Living with volcanoes
While the Pacific Northwest takes stock of the devastation, and wonders what to do with all that volcanic dust, there is an important lesson to be heeded in the Mt. St. Helens eruptions. Awesome as they are, such outbursts in that region now are known to be expectable natural events. Part of the rehabilitation effort should be area-wide contingency planning for living in a live volcanic region.
It is understandable that little thought was given to this as the region developed. Until recently, geologists had only a vague notion of the underlying causes of the volcanism that helped produce such a scenic landscape. There was little to challenge the complacent notion that such causes were deeply dormant, if not extinct.
But over the past two decades, the insights of the new theory of plate tectonics have shown those causes to be alive and very active. Earth's outer layer is broken into 10 or so large plates. Most of the world's earthquake activity and volcanism occur along the margins where plates interact.
Along the US West Coast, two such plates now are sliding past each other. Formerly, one plate was plunging beneath another. This past and present plate activity has shaped the landscape, gives rise to earthquakes, and makes dormant volcanoes such as those of the Cascade Range a continuing threat which must be respected in the region's development.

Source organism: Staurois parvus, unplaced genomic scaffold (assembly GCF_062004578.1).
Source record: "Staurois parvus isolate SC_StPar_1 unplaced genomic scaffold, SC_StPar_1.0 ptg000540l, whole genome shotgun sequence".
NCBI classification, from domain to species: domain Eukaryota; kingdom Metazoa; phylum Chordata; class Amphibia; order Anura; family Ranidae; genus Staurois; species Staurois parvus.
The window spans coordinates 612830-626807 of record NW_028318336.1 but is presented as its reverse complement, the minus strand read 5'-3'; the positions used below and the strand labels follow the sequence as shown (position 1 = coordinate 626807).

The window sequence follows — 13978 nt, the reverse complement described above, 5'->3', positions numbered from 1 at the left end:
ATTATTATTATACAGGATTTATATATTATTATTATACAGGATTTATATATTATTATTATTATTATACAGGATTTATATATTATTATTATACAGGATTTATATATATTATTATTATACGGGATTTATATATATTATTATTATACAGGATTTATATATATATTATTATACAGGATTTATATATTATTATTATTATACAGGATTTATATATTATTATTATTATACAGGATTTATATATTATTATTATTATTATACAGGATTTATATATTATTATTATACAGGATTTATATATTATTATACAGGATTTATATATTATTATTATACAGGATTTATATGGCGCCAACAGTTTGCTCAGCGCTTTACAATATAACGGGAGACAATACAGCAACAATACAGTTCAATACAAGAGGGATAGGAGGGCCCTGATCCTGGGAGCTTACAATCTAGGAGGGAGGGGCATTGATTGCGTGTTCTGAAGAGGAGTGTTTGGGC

It is worth recalling the warning given a few years ago in the book "Earth," by Raymond Siever of Harvard University and presidential science adviser Frank Press. Referring specifically to the type of situation represented by the Pacific Northwest, they wrote: "Although it will be difficult, it may soon be possible to predict future eruptions of known active or temporarily dormant volcanoes. But what of the long-extinct volcanoes? Will they come to life suddenly -- as Vesuvius did? Some currently inactive, but potentially dangerous volcanoes are Mt. Baker and Mt. St. Helensm in Washington, Mt. Hood in Oregon, and Mt. Shasta in California."
As with other natural hazards -- such as earthquakes, tornadoes, or hurricanes -- the advance of scientific knowledge makes it possible to minimize the danger to human life and to make potential property damage a known risk which can be assumed or avoided as seems sensible in specific situations.
Zoning can prevent unwise development of high risk areas. Drs. Press and Siever note, for example, that it should be possible to identify areas vulnerable to volcano-caused floods -- such as that which has threatened communities downstream of Spirit Lake. In such places, they add, "it seems better to prevent habitation." In less vulnerable, but still potentially hazardous, locations, stand-by evacuation plans could be developed so that people would know what to do if early warning signs of a possible eruption were detected.
Some news reports have been calling the Mt. St. Helens eruption a once-in-a-millennium event. That is a mistaken perspective which should not obscure the clear warning of the need for preparedness.